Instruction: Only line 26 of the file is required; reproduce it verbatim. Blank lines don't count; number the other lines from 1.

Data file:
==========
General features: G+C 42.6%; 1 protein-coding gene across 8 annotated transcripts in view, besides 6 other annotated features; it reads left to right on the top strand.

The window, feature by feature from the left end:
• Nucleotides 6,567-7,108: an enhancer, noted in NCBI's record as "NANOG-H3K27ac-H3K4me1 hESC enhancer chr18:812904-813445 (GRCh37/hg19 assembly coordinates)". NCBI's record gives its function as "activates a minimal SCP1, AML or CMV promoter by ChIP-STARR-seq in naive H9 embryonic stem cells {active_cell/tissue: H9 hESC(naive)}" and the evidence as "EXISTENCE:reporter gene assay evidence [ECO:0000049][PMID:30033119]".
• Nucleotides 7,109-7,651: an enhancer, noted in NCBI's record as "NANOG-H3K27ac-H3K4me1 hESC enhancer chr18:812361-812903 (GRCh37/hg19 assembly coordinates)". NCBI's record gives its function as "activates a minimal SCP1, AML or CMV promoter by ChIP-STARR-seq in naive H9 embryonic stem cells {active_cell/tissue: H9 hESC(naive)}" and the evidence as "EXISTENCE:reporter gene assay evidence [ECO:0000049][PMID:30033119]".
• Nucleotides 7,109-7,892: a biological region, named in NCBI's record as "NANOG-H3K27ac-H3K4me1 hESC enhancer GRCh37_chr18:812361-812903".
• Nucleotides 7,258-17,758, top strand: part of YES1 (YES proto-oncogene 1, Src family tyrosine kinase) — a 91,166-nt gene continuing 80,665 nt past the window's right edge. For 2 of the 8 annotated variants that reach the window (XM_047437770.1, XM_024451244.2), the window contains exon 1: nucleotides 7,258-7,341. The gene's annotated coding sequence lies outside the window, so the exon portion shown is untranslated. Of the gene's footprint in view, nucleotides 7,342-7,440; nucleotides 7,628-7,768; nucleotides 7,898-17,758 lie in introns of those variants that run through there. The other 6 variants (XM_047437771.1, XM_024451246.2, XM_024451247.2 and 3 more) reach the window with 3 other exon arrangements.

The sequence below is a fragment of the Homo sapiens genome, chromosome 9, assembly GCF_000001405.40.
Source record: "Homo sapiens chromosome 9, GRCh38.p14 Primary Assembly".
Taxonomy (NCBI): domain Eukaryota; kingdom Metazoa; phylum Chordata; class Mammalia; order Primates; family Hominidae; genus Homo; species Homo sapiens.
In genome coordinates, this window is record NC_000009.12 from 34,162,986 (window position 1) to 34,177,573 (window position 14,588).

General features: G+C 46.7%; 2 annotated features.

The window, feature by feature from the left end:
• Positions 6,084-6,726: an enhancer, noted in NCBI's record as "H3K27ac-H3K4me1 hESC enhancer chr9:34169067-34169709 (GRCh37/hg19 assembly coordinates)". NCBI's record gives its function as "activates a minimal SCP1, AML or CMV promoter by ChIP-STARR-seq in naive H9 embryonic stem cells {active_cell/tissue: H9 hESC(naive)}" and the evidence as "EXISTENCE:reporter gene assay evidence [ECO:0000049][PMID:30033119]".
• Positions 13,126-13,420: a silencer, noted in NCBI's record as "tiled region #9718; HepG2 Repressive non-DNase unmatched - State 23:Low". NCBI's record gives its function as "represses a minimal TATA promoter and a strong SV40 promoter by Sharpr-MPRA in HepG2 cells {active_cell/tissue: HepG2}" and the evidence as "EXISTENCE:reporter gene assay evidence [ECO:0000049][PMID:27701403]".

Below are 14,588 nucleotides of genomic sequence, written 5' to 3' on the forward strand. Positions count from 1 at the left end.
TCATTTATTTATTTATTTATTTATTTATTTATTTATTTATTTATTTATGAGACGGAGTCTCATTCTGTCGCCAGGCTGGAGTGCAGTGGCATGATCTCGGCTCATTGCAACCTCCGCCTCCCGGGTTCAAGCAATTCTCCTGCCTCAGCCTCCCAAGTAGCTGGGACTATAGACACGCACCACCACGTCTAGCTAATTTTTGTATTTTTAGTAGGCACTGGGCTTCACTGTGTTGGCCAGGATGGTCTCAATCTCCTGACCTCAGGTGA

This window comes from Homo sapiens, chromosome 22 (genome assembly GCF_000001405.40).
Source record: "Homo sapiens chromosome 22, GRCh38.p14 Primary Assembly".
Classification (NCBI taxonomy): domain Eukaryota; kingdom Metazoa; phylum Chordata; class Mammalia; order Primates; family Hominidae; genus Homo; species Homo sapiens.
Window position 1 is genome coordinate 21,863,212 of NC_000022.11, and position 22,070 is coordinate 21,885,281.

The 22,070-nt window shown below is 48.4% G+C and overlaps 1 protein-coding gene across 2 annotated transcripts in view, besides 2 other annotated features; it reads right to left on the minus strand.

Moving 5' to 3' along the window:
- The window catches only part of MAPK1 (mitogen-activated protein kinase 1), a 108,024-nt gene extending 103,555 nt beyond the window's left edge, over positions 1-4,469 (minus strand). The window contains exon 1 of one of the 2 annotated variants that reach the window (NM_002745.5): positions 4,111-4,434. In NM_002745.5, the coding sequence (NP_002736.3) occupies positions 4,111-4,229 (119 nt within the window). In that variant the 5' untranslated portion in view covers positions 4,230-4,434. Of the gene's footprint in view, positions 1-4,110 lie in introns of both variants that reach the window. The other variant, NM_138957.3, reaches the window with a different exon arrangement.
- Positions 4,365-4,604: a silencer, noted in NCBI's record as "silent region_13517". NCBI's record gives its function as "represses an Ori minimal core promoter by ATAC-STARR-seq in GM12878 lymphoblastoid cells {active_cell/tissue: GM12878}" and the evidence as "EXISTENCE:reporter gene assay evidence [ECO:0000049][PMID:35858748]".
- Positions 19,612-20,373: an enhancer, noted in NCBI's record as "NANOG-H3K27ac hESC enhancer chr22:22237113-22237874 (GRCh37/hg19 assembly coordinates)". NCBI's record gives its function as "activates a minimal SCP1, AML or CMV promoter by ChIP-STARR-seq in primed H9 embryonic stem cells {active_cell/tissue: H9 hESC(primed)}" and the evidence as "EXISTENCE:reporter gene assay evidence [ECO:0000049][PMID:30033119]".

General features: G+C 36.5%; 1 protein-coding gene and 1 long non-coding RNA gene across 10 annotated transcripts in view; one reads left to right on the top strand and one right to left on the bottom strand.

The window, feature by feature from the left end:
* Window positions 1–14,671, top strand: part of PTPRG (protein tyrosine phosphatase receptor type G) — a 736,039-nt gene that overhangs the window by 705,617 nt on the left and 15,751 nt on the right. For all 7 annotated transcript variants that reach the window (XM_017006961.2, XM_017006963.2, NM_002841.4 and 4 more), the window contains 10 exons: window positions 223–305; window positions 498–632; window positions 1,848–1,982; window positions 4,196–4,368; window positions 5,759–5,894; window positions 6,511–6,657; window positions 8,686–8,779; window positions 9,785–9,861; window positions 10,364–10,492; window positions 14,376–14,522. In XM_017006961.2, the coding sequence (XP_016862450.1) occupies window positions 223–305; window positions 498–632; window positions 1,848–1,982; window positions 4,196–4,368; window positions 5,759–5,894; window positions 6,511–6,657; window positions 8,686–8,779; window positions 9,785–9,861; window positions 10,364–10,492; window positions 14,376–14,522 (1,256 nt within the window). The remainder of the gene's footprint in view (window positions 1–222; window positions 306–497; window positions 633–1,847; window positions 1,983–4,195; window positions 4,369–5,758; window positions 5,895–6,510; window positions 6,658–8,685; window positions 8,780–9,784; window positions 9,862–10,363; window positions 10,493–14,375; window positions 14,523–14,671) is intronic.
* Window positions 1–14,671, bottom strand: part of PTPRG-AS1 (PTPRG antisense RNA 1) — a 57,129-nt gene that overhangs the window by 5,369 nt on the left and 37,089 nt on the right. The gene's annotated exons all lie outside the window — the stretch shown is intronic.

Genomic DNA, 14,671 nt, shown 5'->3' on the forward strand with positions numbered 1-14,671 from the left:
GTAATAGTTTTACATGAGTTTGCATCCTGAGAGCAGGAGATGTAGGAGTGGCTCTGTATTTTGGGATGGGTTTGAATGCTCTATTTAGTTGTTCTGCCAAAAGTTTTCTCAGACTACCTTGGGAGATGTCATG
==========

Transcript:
General features: G+C 36.5%; 1 protein-coding gene and 1 long non-coding RNA gene across 10 annotated transcripts in view; one reads left to right on the top strand and one right to left on the bottom strand.